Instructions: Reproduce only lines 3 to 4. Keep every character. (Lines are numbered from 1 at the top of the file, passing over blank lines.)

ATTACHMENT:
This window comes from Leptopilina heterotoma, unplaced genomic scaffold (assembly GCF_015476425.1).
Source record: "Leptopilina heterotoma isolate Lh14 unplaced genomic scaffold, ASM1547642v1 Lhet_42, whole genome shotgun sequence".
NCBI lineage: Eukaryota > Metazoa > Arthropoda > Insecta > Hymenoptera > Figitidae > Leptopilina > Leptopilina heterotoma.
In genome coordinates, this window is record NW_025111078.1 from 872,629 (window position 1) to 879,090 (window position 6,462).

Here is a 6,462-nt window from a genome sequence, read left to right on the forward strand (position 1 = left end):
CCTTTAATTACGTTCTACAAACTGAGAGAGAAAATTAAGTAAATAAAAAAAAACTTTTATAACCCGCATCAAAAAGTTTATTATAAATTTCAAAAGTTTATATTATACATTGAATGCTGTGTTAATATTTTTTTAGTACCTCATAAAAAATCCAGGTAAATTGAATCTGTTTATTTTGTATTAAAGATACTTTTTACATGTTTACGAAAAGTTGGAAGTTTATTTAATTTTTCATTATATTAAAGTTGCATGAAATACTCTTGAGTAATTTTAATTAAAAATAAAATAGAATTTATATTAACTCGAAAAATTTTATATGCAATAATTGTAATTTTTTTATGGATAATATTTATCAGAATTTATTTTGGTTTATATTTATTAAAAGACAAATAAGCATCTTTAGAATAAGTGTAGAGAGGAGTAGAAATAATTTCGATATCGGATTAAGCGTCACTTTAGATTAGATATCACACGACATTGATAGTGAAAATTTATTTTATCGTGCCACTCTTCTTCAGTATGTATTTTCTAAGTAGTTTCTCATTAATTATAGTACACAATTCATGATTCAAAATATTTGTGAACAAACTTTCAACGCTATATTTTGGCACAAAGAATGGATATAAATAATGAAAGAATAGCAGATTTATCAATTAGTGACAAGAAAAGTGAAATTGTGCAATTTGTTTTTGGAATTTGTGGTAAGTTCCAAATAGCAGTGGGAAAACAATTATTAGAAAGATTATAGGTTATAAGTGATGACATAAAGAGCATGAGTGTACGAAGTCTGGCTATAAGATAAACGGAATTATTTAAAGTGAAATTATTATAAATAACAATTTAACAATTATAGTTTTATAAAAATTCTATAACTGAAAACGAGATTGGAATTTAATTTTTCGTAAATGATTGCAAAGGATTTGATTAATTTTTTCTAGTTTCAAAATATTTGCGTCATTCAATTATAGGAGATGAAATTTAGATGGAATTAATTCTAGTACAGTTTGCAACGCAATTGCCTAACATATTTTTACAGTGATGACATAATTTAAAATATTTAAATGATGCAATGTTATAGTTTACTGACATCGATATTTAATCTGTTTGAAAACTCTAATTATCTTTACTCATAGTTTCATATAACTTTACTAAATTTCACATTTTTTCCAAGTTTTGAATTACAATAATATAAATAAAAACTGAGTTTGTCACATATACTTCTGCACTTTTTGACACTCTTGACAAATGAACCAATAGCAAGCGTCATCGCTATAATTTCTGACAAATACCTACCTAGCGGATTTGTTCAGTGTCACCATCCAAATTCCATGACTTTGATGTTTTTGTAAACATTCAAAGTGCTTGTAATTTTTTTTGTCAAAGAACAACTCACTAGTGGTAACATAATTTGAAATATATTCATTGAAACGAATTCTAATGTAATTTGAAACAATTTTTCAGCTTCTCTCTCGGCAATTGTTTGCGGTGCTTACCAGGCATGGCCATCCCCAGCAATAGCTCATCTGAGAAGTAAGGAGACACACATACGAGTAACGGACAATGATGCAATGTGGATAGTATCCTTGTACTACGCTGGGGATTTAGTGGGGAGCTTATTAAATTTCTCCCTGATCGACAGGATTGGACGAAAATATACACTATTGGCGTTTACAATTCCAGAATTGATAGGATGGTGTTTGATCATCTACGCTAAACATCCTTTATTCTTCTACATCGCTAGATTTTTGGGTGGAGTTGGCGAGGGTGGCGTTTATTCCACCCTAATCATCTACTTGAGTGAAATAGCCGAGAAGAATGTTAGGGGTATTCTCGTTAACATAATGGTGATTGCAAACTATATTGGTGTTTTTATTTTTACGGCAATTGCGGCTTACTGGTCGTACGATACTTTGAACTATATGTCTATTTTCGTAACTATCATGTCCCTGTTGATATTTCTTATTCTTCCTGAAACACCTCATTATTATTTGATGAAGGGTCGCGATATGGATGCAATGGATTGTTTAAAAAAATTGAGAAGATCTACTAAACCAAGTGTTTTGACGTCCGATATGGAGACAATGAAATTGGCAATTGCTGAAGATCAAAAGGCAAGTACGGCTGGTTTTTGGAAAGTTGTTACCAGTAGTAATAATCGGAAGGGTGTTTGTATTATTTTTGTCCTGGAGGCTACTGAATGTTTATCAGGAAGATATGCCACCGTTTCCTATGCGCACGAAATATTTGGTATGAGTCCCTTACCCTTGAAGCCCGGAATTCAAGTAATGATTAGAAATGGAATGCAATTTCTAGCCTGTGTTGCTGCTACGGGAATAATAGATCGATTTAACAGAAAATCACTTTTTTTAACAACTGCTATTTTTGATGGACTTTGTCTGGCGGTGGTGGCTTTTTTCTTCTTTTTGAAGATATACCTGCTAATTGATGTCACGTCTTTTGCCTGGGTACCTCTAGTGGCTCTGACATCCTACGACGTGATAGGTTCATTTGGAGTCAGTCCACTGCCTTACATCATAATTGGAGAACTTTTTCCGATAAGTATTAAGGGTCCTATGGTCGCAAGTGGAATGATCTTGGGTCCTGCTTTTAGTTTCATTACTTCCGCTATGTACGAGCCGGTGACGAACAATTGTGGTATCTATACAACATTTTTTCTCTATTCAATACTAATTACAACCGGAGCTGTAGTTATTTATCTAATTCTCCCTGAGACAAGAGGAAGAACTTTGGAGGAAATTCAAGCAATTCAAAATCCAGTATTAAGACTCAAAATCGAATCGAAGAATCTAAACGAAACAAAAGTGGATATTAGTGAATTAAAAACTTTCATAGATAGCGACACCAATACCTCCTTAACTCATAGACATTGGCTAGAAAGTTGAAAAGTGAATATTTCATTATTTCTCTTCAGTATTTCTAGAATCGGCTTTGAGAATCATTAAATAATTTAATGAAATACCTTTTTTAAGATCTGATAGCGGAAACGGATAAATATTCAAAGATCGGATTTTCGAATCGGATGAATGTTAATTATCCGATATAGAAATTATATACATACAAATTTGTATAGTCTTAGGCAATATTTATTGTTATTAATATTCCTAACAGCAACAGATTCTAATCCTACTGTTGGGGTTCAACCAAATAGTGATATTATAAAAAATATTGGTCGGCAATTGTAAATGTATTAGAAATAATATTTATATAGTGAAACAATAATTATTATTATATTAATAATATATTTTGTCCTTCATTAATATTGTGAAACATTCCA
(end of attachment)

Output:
NCBI lineage: Eukaryota > Metazoa > Arthropoda > Insecta > Hymenoptera > Figitidae > Leptopilina > Leptopilina heterotoma.
In genome coordinates, this window is record NW_025111078.1 from 872,629 (window position 1) to 879,090 (window position 6,462).